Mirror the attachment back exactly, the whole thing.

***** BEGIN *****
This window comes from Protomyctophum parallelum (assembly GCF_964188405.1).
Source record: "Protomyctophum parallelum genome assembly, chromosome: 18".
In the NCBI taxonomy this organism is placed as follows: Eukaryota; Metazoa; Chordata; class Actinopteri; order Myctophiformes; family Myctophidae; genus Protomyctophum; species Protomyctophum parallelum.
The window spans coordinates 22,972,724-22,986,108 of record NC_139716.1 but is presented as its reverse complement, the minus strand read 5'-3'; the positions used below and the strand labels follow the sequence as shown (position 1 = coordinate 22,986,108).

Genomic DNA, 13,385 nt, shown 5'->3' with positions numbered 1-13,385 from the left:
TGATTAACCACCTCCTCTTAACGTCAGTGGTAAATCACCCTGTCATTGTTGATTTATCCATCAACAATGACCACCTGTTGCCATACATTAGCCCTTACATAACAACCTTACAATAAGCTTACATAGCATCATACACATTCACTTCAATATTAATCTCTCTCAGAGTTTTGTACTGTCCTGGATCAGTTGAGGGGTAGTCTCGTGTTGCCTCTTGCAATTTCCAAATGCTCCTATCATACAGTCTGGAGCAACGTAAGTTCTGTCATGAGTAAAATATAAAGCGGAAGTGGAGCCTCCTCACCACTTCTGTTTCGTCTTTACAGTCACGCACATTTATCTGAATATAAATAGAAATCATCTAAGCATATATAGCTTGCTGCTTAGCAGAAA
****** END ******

This window comes from Protomyctophum parallelum (assembly GCF_964188405.1).
Source record: "Protomyctophum parallelum genome assembly, chromosome: 18".
In the NCBI taxonomy this organism is placed as follows: Eukaryota; Metazoa; Chordata; class Actinopteri; order Myctophiformes; family Myctophidae; genus Protomyctophum; species Protomyctophum parallelum.
The window spans coordinates 22,972,724-22,986,108 of record NC_139716.1 but is presented as its reverse complement, the minus strand read 5'-3'; the positions used below and the strand labels follow the sequence as shown (position 1 = coordinate 22,986,108).

Genomic DNA, 13,385 nt, shown 5'->3' with positions numbered 1-13,385 from the left:
TGATTAACCACCTCCTCTTAACGTCAGTGGTAAATCACCCTGTCATTGTTGATTTATCCATCAACAATGACCACCTGTTGCCATACATTAGCCCTTACATAACAACCTTACAATAAGCTTACATAGCATCATACACATTCACTTCAATATTAATCTCTCTCAGAGTTTTGTACTGTCCTGGATCAGTTGAGGGGTAGTCTCGTGTTGCCTCTTGCAATTTCCAAATGCTCCTATCATACAGTCTGGAGCAACGTAAGTTCTGTCATGAGTAAAATATAAAGCGGAAGTGGAGCCTCCTCACCACTTCTGTTTCGTCTTTACAGTCACGCACATTTATCTGAATATAAATAGAAATCATCTAAGCATATATAGCTTGCTGCTTAGCAGAAA